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Table of Contents
Country Reports
FALKLAND ISLANDS, Landmine Monitor Report 2005

Falkland Islands

Key developments since May 2004: In February 2005, the UK sent a mission to the Falkland Islands as part of its ongoing feasibility study for clearance of mine contamination resulting from the UK-Argentine war of 1982. The UK and Argentina, which claims sovereignty over the Islands, made a joint statement to the Standing Committee meetings in June 2005 on the two countries’ feasibility study. Joint Working Party meetings took place in October 2004, and April and July 2005.

Landmine Problem

The only mine-affected area under the UK’s “jurisdiction or control,” in the terms of the Mine Ban Treaty, is the Falkland Islands (Malvinas). The Falkland Islands were mined by British and Argentine forces during the war of 1982.[1 ]

The Falkland Islands government believes that more than 100 minefields[2 ]containing 16,000 mines cover a total area of 20 square kilometers. The UK has claimed that there are 117 minefields containing an unknown number of mines.[3 ] The mine contamination includes four types of antipersonnel mine and four types of antivehicle mine.[4 ] The mined areas are mainly beaches and peat areas, and are marked and fenced; the local population is said to have been warned to avoid the mined areas.[5 ] Three minefields, however, are said to be within one mile of the capital, Port Stanley.[6 ] When depositing its first Article 7 report in August 1999, the UK included minefield maps for the Falkland Islands.[7]

In June 2005, the UK made a statement on the Falklands to the Standing Committee on Mine Clearance, Mine Risk Education and Mine Action Technologies: “Our own studies have shown that there are approximately 100 mined areas on the Falkland Islands which most likely contain both anti-personnel and anti-vehicle mines. The size of the affected areas vary [sic], most being a few hundred square meters. In accordance with our obligations under this Convention and the Convention on Certain Conventional Weapons, all mined areas are fenced and marked to exclude civilians. Despite the presence of mines on the Falklands for 23 years there has never been a civilian casualty and all islanders, including children, are educated on how to avoid them.”[8 ]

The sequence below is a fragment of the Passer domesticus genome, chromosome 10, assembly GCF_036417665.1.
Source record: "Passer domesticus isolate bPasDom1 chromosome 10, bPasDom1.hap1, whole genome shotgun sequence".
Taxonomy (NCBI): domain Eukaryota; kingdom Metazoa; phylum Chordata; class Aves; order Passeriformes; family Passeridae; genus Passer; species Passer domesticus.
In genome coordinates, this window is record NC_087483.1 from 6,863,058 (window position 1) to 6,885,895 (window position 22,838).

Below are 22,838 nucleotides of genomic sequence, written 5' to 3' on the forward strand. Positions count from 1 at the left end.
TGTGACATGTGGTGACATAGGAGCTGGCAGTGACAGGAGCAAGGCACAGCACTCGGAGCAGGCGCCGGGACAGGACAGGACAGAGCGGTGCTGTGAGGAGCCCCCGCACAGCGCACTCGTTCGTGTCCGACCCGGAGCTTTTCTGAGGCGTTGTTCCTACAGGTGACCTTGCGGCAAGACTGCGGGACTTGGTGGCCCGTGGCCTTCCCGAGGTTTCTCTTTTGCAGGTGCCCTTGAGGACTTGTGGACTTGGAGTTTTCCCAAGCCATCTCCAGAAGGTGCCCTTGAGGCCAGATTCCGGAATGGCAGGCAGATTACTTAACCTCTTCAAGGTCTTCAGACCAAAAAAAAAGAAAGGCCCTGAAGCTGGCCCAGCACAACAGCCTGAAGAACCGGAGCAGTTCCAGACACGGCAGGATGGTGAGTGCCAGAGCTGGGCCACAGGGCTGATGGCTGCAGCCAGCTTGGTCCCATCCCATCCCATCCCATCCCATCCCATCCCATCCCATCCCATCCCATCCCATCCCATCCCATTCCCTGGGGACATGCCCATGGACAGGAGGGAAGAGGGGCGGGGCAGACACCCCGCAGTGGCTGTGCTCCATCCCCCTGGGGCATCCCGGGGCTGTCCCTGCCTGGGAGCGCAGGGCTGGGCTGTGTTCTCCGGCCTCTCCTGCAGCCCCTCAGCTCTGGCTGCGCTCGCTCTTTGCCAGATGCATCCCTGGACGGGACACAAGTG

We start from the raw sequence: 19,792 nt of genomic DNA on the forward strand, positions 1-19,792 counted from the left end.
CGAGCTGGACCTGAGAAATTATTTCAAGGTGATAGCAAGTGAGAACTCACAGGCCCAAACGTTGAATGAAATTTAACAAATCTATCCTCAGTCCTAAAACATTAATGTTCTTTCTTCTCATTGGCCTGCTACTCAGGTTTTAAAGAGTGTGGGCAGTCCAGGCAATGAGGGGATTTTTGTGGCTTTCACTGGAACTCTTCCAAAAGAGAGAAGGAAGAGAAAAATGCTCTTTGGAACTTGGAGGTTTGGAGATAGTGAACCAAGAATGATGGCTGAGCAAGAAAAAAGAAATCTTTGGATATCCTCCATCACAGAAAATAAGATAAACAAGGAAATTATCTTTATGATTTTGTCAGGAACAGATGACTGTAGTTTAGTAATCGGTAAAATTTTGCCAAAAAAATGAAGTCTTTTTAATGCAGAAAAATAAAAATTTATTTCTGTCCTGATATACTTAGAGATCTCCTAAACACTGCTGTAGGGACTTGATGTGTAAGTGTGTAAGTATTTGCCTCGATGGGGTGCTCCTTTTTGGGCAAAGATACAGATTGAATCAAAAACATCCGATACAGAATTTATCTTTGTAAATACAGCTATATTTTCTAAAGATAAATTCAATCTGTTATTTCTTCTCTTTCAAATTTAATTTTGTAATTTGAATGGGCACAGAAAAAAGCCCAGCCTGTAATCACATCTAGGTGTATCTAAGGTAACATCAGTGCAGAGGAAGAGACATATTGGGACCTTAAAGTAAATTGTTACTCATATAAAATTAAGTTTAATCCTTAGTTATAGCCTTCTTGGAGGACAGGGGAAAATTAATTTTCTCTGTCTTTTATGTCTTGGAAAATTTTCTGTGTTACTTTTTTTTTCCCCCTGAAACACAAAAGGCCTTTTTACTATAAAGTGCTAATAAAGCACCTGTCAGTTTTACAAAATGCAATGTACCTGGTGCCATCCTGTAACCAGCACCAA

Mine Clearance

The UK is committed by Article 5 of the Mine Ban Treaty to destroy all antipersonnel mines in mined areas under its jurisdiction or control as soon as possible, and no later than 1 March 2009. Argentina continues to claim sovereignty over the Islands and, therefore, responsibility under Article 5 for clearance of antipersonnel mines from the Islands.[9 ]Argentina’s deadline for clearance of all antipersonnel mines from mined areas under its jurisdiction or control is 1 March 2010.

As documented in the Final Report of the First Review Conference of the Mine Ban Treaty, “Some clearance of anti-personnel mines was conducted immediately after the 1982 conflict, lifting about 1,400 mines but was stopped after several injuries to those involved. A total of 149 mines were destroyed between 1997 and 2001. A further 50 were destroyed as they were exposed to the surface. The 101 minefields are marked and fenced.”[10 ]

At the First Review Conference in November-December 2004, Argentina and the UK jointly submitted a document entitled “Information of the Argentine Republic and United Kingdom of Great Britain and Northern Ireland on the Implementation of the Ottawa Convention,” which stated:

On 11 October 2001, the Argentine Republic and the United Kingdom of Great Britain and Northern Ireland signed an Exchange of Notes Agreement under the sovereignty formula, whereby they undertake to carry out a Feasibility Study on the clearance of landmines in the Falkland Islands (Islas Malvinas).... This study will assess the costs and risks of each of the options considered technically feasible, and will include a cost-benefit analysis of the clearance activities, establishing an order of preference among the options.... The study is to be carried out by both Governments by means of a Joint Argentine-British Working Party. The first meeting of the Joint Working Party was held in Buenos Aires in December 2001. The second meeting of the Joint Working Party took place in London in October 2004.... At the London meeting both countries agreed to continue to work together to enable the completion of the feasibility study.[11]